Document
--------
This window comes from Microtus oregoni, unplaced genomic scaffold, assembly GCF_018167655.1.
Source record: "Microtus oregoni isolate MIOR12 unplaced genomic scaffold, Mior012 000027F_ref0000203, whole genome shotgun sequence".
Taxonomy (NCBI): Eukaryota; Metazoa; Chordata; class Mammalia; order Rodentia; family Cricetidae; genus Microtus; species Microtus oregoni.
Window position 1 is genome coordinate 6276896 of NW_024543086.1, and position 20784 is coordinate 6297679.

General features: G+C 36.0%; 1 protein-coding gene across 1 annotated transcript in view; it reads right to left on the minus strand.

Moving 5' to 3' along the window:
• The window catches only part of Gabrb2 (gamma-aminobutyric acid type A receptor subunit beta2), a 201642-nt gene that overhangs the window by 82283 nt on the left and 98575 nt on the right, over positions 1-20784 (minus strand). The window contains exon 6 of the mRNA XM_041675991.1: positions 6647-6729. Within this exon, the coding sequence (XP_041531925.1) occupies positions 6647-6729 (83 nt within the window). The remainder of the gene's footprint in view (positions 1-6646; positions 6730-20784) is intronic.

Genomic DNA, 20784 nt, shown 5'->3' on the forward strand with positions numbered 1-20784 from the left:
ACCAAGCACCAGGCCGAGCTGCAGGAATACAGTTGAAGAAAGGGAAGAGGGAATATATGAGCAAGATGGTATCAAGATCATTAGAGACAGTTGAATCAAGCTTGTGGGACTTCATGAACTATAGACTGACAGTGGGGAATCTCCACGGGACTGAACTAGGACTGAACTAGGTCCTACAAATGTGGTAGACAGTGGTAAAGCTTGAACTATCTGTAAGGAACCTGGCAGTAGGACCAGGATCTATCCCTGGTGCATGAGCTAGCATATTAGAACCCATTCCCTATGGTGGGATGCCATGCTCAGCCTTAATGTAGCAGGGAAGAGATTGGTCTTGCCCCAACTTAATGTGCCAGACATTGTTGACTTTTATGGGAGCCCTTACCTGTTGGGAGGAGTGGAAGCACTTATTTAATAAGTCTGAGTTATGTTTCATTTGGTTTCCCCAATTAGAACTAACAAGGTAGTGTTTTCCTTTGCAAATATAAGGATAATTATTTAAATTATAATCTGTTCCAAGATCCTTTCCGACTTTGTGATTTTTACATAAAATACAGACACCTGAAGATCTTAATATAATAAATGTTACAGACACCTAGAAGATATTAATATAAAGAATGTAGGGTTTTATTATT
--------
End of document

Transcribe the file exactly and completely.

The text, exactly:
This window comes from Microtus oregoni, unplaced genomic scaffold, assembly GCF_018167655.1.
Source record: "Microtus oregoni isolate MIOR12 unplaced genomic scaffold, Mior012 000027F_ref0000203, whole genome shotgun sequence".
Taxonomy (NCBI): Eukaryota; Metazoa; Chordata; class Mammalia; order Rodentia; family Cricetidae; genus Microtus; species Microtus oregoni.
Window position 1 is genome coordinate 6276896 of NW_024543086.1, and position 20784 is coordinate 6297679.

General features: G+C 36.0%; 1 protein-coding gene across 1 annotated transcript in view; it reads right to left on the minus strand.

Moving 5' to 3' along the window:
• The window catches only part of Gabrb2 (gamma-aminobutyric acid type A receptor subunit beta2), a 201642-nt gene that overhangs the window by 82283 nt on the left and 98575 nt on the right, over positions 1-20784 (minus strand). The window contains exon 6 of the mRNA XM_041675991.1: positions 6647-6729. Within this exon, the coding sequence (XP_041531925.1) occupies positions 6647-6729 (83 nt within the window). The remainder of the gene's footprint in view (positions 1-6646; positions 6730-20784) is intronic.

Genomic DNA, 20784 nt, shown 5'->3' on the forward strand with positions numbered 1-20784 from the left:
ACCAAGCACCAGGCCGAGCTGCAGGAATACAGTTGAAGAAAGGGAAGAGGGAATATATGAGCAAGATGGTATCAAGATCATTAGAGACAGTTGAATCAAGCTTGTGGGACTTCATGAACTATAGACTGACAGTGGGGAATCTCCACGGGACTGAACTAGGACTGAACTAGGTCCTACAAATGTGGTAGACAGTGGTAAAGCTTGAACTATCTGTAAGGAACCTGGCAGTAGGACCAGGATCTATCCCTGGTGCATGAGCTAGCATATTAGAACCCATTCCCTATGGTGGGATGCCATGCTCAGCCTTAATGTAGCAGGGAAGAGATTGGTCTTGCCCCAACTTAATGTGCCAGACATTGTTGACTTTTATGGGAGCCCTTACCTGTTGGGAGGAGTGGAAGCACTTATTTAATAAGTCTGAGTTATGTTTCATTTGGTTTCCCCAATTAGAACTAACAAGGTAGTGTTTTCCTTTGCAAATATAAGGATAATTATTTAAATTATAATCTGTTCCAAGATCCTTTCCGACTTTGTGATTTTTACATAAAATACAGACACCTGAAGATCTTAATATAATAAATGTTACAGACACCTAGAAGATATTAATATAAAGAATGTAGGGTTTTATTATT